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Rushkoff's Rules for the Digital Age

We talk with big thinker Douglas Rushkoff about his “ten commands” for living right in the digital age.

The digital world around us – Facebook, Google, and all the rest – has grown so big, so fast, that people come to think of it as a given, like gravity or the speed of light. Of course, it’s not. The digital world is thoroughly engineered, by human hands, and for human ends, like making money.

Big media critic and theorist Douglas Rushkoff wants to be sure we don’t forget that. Otherwise, he warns, as lives migrate to the digital realm, we run the risk of being slaves, not masters, of its power.

And the thing that gets programmed may be us.

-Tom Ashbrook

Guest:

26493_rushkoff_douglasDouglas Rushkoff, teacher of media studies at NYU and The New School University and author of many books on technology, media, and society, including “Cyberia,” “Media Virus,” “Coercion,” “Nothing Sacred,” “Get Back in the Box,” and the novel “Ecstasy Club.” You can link to our last discussion with him, in 2009, of his book “Life Inc.” His new book is “Program or Be Programmed: Ten Commandments for the Digital Age.” You can read an excerpt.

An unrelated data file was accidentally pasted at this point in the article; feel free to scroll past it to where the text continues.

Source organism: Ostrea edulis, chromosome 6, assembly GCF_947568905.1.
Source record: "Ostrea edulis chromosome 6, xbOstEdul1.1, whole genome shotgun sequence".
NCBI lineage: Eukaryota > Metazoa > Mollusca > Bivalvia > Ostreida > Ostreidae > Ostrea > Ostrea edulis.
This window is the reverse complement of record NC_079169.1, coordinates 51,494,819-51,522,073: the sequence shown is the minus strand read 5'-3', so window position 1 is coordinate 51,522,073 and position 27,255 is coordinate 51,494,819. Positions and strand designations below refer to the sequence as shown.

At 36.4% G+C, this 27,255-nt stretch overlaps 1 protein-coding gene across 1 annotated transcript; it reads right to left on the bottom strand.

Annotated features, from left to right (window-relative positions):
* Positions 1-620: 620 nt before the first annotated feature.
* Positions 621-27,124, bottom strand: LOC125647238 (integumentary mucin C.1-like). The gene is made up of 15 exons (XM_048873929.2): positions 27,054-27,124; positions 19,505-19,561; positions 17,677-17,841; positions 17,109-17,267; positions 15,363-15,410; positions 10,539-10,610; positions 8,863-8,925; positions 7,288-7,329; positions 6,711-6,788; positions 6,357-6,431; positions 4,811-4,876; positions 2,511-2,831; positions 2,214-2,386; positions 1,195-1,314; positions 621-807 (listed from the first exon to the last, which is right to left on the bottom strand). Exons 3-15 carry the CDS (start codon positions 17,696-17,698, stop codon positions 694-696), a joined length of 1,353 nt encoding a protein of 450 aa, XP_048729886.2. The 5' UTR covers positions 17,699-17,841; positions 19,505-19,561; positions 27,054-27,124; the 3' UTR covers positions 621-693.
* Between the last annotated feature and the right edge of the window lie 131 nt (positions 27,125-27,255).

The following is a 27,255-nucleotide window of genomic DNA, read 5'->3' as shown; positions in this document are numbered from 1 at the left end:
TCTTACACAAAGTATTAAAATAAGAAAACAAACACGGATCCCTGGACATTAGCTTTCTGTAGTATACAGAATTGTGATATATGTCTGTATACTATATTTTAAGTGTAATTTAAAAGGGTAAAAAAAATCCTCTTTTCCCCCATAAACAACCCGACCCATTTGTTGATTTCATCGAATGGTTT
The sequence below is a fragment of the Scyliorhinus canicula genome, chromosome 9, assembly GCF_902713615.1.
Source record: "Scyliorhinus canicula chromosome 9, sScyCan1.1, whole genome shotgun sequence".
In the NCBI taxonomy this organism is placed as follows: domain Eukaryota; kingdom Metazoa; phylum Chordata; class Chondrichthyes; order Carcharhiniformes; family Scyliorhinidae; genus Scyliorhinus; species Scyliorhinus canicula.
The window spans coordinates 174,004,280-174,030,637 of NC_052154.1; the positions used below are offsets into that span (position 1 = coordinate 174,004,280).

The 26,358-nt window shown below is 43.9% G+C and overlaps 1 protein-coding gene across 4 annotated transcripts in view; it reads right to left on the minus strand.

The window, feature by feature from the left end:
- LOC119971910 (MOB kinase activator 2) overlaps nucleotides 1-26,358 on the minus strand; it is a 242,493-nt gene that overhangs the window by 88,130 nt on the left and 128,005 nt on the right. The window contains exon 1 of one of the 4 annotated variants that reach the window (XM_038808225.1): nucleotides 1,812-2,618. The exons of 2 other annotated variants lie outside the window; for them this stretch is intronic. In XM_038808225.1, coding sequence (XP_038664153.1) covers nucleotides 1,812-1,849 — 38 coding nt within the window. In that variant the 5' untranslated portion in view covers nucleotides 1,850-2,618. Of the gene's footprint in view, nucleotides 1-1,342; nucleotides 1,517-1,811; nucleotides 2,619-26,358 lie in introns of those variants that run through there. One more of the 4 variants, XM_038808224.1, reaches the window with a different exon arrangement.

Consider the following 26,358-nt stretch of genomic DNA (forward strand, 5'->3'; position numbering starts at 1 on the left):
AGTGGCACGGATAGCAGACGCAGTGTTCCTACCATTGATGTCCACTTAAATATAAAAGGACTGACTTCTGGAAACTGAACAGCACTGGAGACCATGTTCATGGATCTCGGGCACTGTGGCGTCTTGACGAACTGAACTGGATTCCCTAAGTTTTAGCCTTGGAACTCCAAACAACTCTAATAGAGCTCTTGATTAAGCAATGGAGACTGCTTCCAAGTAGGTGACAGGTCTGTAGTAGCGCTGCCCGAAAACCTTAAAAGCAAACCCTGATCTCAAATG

Here are Rushkoff’s “10 commands,” as summarized by SXTXState.com:

10 biases of digital media/commands

1. Time. Thou shall not be always on. We are turning an asynchronous net as always on. He encouraged saying “My time is mine.”

2. Distance. Thou shalt not do from a distance what can be done in person. Using long distance in short distance situations. Don’t use distance learning in localized context.

3. Scale – the Internet is biased to scale up. Exalt the particular. Not everything scales, should scale or needs to scale.

4. Discrete – everything is a choice. You may always choose none of the above. Sites like Facebook promote forced choice, you have to choose from a set of options.

5. Complexity – the net reduces complexity. Thou shalt never be completely right.

6. Non-corporeal – out of body. Thou shalt not be anonymous. Rushkoff says “work against tendency of the net to promote anonymity.” Anonymity encourages becoming part of polarized mobs with no sense of consequence, it side steps prejudices. It is liberating to promote yourself online.

7. Contact is king (not content). Remember the humans. “Social marketing is an oxymoron.”

8. Abstraction – as above, so not below. Print abstracts text from the scribe. Hypertext takes it a step further.

9. Openness. Thou shalt not steal. When there is no social contract, openness can continue until there is no one left to give things away. Nothing is free.

10. End users – technology is biased toward consumers. Programmed or be programmed.

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